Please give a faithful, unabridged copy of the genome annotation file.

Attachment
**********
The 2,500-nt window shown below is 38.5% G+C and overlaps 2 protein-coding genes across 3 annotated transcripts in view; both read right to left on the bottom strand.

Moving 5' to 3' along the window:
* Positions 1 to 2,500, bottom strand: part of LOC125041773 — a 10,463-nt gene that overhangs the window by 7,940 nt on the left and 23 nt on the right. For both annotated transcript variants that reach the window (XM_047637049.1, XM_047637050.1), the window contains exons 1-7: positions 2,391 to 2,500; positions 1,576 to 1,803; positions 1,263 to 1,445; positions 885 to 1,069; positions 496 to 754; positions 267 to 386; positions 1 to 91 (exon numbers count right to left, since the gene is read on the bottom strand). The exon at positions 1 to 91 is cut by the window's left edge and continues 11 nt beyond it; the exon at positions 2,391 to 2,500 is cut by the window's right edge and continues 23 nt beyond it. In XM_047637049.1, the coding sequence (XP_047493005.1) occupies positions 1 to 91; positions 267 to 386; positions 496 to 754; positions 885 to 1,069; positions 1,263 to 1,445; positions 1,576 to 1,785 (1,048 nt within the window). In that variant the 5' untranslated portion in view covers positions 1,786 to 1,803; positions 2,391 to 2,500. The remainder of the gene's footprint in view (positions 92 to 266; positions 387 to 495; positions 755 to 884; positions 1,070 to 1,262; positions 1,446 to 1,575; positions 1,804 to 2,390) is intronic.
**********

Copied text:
The 2,500-nt window shown below is 38.5% G+C and overlaps 2 protein-coding genes across 3 annotated transcripts in view; both read right to left on the bottom strand.

Moving 5' to 3' along the window:
* Positions 1 to 2,500, bottom strand: part of LOC125041773 — a 10,463-nt gene that overhangs the window by 7,940 nt on the left and 23 nt on the right. For both annotated transcript variants that reach the window (XM_047637049.1, XM_047637050.1), the window contains exons 1-7: positions 2,391 to 2,500; positions 1,576 to 1,803; positions 1,263 to 1,445; positions 885 to 1,069; positions 496 to 754; positions 267 to 386; positions 1 to 91 (exon numbers count right to left, since the gene is read on the bottom strand). The exon at positions 1 to 91 is cut by the window's left edge and continues 11 nt beyond it; the exon at positions 2,391 to 2,500 is cut by the window's right edge and continues 23 nt beyond it. In XM_047637049.1, the coding sequence (XP_047493005.1) occupies positions 1 to 91; positions 267 to 386; positions 496 to 754; positions 885 to 1,069; positions 1,263 to 1,445; positions 1,576 to 1,785 (1,048 nt within the window). In that variant the 5' untranslated portion in view covers positions 1,786 to 1,803; positions 2,391 to 2,500. The remainder of the gene's footprint in view (positions 92 to 266; positions 387 to 495; positions 755 to 884; positions 1,070 to 1,262; positions 1,446 to 1,575; positions 1,804 to 2,390) is intronic.